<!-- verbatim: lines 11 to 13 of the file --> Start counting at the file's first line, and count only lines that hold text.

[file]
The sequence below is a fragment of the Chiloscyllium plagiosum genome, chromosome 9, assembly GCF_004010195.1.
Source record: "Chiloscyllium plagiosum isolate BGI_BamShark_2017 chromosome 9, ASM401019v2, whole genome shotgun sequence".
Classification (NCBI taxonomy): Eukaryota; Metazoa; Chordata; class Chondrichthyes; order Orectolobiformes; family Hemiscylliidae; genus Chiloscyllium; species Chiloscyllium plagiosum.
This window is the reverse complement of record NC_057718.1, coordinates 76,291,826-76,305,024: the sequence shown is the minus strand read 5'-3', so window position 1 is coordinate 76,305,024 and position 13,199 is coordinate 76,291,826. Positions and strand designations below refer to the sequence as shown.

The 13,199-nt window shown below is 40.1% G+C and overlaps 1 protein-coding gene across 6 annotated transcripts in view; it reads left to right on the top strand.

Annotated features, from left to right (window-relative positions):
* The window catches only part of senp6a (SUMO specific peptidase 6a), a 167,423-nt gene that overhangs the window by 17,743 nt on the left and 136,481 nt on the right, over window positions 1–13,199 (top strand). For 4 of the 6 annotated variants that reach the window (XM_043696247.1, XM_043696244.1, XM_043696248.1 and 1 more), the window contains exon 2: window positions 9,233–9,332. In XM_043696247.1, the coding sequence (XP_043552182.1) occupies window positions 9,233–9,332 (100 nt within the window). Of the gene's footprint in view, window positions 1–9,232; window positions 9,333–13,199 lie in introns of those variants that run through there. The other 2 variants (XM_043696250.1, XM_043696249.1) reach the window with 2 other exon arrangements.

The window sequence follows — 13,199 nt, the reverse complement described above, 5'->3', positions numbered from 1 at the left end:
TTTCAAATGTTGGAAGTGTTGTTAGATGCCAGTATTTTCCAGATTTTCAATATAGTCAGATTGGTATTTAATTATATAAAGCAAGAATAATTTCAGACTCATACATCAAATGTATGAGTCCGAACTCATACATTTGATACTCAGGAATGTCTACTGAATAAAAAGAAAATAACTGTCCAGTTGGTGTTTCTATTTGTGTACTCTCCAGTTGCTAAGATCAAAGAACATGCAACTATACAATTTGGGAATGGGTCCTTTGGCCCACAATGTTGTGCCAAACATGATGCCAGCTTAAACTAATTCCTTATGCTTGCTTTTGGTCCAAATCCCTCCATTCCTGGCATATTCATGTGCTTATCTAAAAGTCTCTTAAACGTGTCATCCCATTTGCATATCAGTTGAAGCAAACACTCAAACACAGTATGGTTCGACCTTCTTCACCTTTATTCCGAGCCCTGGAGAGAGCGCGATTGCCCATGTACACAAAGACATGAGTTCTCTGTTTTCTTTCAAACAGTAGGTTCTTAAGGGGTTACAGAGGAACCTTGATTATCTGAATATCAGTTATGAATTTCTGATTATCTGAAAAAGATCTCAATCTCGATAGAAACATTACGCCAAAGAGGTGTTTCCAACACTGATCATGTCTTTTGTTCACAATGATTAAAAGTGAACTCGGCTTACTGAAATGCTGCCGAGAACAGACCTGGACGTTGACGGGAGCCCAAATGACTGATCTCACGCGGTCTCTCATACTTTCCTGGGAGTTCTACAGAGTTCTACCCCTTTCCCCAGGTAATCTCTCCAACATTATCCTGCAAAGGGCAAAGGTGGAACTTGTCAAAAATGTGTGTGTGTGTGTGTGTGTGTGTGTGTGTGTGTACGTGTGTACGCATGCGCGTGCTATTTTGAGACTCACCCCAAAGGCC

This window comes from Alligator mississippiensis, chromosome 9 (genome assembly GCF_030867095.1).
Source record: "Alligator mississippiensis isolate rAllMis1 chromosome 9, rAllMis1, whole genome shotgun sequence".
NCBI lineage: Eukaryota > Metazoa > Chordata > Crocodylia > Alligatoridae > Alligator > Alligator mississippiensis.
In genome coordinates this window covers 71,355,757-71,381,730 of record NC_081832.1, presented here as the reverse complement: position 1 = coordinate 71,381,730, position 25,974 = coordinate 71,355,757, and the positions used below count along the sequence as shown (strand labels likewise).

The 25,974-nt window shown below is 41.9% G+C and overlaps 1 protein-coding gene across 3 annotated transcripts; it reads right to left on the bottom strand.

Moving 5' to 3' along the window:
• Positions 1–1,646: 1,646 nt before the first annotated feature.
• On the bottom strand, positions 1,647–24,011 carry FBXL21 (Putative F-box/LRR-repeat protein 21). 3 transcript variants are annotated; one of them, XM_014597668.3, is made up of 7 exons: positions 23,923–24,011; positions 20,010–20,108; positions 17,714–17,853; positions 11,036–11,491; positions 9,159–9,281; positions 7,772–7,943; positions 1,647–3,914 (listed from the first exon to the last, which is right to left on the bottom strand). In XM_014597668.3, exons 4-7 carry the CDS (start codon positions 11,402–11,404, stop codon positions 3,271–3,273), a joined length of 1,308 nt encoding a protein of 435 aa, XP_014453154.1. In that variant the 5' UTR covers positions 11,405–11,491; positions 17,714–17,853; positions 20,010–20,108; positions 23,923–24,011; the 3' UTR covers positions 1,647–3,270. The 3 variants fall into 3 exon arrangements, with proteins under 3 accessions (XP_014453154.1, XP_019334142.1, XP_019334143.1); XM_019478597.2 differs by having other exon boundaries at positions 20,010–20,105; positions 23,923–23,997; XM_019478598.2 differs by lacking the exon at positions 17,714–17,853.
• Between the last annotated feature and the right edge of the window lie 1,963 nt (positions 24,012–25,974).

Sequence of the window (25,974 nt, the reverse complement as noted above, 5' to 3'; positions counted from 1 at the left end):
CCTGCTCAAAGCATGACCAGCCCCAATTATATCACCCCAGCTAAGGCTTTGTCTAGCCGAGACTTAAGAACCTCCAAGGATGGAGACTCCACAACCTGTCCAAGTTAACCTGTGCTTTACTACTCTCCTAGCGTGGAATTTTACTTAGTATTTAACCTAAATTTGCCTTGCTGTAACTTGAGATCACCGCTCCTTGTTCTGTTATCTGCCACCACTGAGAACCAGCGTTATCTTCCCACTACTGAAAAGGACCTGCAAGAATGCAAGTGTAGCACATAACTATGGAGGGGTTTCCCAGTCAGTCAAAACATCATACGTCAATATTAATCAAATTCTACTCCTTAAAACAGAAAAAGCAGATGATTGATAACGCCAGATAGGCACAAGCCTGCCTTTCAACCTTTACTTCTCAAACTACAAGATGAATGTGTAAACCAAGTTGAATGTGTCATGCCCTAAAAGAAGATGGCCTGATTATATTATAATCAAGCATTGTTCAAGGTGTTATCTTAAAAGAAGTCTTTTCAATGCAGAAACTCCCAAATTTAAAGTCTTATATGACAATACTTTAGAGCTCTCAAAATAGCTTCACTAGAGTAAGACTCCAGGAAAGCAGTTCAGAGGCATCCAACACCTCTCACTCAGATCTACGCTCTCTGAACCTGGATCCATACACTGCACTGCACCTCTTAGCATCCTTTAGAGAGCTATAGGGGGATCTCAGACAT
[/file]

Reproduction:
Source record: "Alligator mississippiensis isolate rAllMis1 chromosome 9, rAllMis1, whole genome shotgun sequence".
NCBI lineage: Eukaryota > Metazoa > Chordata > Crocodylia > Alligatoridae > Alligator > Alligator mississippiensis.
In genome coordinates this window covers 71,355,757-71,381,730 of record NC_081832.1, presented here as the reverse complement: position 1 = coordinate 71,381,730, position 25,974 = coordinate 71,355,757, and the positions used below count along the sequence as shown (strand labels likewise).